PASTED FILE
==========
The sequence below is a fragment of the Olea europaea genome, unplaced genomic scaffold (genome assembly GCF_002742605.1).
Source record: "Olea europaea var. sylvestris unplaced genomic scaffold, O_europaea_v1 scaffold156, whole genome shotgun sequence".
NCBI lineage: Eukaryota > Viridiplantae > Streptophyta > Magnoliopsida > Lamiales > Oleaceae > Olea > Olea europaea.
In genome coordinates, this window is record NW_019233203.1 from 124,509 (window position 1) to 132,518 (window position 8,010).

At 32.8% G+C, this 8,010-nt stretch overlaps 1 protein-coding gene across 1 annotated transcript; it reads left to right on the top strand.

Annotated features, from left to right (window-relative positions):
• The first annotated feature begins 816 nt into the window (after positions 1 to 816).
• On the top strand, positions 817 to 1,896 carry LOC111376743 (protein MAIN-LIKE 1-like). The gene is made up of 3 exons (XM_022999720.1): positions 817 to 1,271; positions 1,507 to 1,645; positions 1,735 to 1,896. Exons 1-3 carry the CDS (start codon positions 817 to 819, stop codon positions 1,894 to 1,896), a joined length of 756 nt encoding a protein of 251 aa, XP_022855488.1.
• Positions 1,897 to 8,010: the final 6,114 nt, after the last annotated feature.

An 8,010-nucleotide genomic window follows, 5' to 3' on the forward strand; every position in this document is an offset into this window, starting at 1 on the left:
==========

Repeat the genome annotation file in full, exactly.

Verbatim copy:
The sequence below is a fragment of the Olea europaea genome, unplaced genomic scaffold (genome assembly GCF_002742605.1).
Source record: "Olea europaea var. sylvestris unplaced genomic scaffold, O_europaea_v1 scaffold156, whole genome shotgun sequence".
NCBI lineage: Eukaryota > Viridiplantae > Streptophyta > Magnoliopsida > Lamiales > Oleaceae > Olea > Olea europaea.
In genome coordinates, this window is record NW_019233203.1 from 124,509 (window position 1) to 132,518 (window position 8,010).

At 32.8% G+C, this 8,010-nt stretch overlaps 1 protein-coding gene across 1 annotated transcript; it reads left to right on the top strand.

Annotated features, from left to right (window-relative positions):
• The first annotated feature begins 816 nt into the window (after positions 1 to 816).
• On the top strand, positions 817 to 1,896 carry LOC111376743 (protein MAIN-LIKE 1-like). The gene is made up of 3 exons (XM_022999720.1): positions 817 to 1,271; positions 1,507 to 1,645; positions 1,735 to 1,896. Exons 1-3 carry the CDS (start codon positions 817 to 819, stop codon positions 1,894 to 1,896), a joined length of 756 nt encoding a protein of 251 aa, XP_022855488.1.
• Positions 1,897 to 8,010: the final 6,114 nt, after the last annotated feature.

An 8,010-nucleotide genomic window follows, 5' to 3' on the forward strand; every position in this document is an offset into this window, starting at 1 on the left: